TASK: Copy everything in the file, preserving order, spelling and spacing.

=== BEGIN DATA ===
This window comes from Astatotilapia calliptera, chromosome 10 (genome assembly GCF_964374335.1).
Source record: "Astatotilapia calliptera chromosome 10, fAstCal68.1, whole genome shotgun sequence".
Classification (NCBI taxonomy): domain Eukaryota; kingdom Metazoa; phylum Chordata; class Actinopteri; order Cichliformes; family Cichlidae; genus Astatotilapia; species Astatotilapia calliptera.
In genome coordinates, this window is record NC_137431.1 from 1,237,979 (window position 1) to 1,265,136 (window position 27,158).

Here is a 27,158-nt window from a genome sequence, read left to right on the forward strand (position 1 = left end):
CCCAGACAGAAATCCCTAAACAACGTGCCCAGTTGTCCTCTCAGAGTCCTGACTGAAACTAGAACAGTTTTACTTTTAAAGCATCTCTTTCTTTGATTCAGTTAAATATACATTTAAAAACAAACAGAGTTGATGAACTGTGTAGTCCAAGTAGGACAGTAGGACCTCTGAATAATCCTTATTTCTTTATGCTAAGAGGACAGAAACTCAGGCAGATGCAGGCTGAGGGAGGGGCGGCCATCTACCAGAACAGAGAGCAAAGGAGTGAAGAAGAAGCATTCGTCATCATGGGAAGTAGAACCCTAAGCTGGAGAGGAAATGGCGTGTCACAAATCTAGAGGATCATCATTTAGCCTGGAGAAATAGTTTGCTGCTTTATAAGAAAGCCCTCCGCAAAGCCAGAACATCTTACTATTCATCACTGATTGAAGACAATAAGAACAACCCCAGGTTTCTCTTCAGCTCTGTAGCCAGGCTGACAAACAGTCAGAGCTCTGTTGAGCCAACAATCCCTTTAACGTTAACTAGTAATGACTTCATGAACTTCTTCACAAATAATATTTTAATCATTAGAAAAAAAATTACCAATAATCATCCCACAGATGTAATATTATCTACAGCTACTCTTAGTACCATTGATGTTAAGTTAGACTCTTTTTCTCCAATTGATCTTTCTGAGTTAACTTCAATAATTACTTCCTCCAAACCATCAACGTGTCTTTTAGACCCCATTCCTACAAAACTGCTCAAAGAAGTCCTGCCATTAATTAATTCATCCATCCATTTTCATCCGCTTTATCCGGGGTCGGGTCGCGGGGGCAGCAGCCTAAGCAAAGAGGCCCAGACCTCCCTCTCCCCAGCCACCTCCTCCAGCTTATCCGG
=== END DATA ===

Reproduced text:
This window comes from Astatotilapia calliptera, chromosome 10 (genome assembly GCF_964374335.1).
Source record: "Astatotilapia calliptera chromosome 10, fAstCal68.1, whole genome shotgun sequence".
Classification (NCBI taxonomy): domain Eukaryota; kingdom Metazoa; phylum Chordata; class Actinopteri; order Cichliformes; family Cichlidae; genus Astatotilapia; species Astatotilapia calliptera.
In genome coordinates, this window is record NC_137431.1 from 1,237,979 (window position 1) to 1,265,136 (window position 27,158).

Here is a 27,158-nt window from a genome sequence, read left to right on the forward strand (position 1 = left end):
CCCAGACAGAAATCCCTAAACAACGTGCCCAGTTGTCCTCTCAGAGTCCTGACTGAAACTAGAACAGTTTTACTTTTAAAGCATCTCTTTCTTTGATTCAGTTAAATATACATTTAAAAACAAACAGAGTTGATGAACTGTGTAGTCCAAGTAGGACAGTAGGACCTCTGAATAATCCTTATTTCTTTATGCTAAGAGGACAGAAACTCAGGCAGATGCAGGCTGAGGGAGGGGCGGCCATCTACCAGAACAGAGAGCAAAGGAGTGAAGAAGAAGCATTCGTCATCATGGGAAGTAGAACCCTAAGCTGGAGAGGAAATGGCGTGTCACAAATCTAGAGGATCATCATTTAGCCTGGAGAAATAGTTTGCTGCTTTATAAGAAAGCCCTCCGCAAAGCCAGAACATCTTACTATTCATCACTGATTGAAGACAATAAGAACAACCCCAGGTTTCTCTTCAGCTCTGTAGCCAGGCTGACAAACAGTCAGAGCTCTGTTGAGCCAACAATCCCTTTAACGTTAACTAGTAATGACTTCATGAACTTCTTCACAAATAATATTTTAATCATTAGAAAAAAAATTACCAATAATCATCCCACAGATGTAATATTATCTACAGCTACTCTTAGTACCATTGATGTTAAGTTAGACTCTTTTTCTCCAATTGATCTTTCTGAGTTAACTTCAATAATTACTTCCTCCAAACCATCAACGTGTCTTTTAGACCCCATTCCTACAAAACTGCTCAAAGAAGTCCTGCCATTAATTAATTCATCCATCCATTTTCATCCGCTTTATCCGGGGTCGGGTCGCGGGGGCAGCAGCCTAAGCAAAGAGGCCCAGACCTCCCTCTCCCCAGCCACCTCCTCCAGCTTATCCGG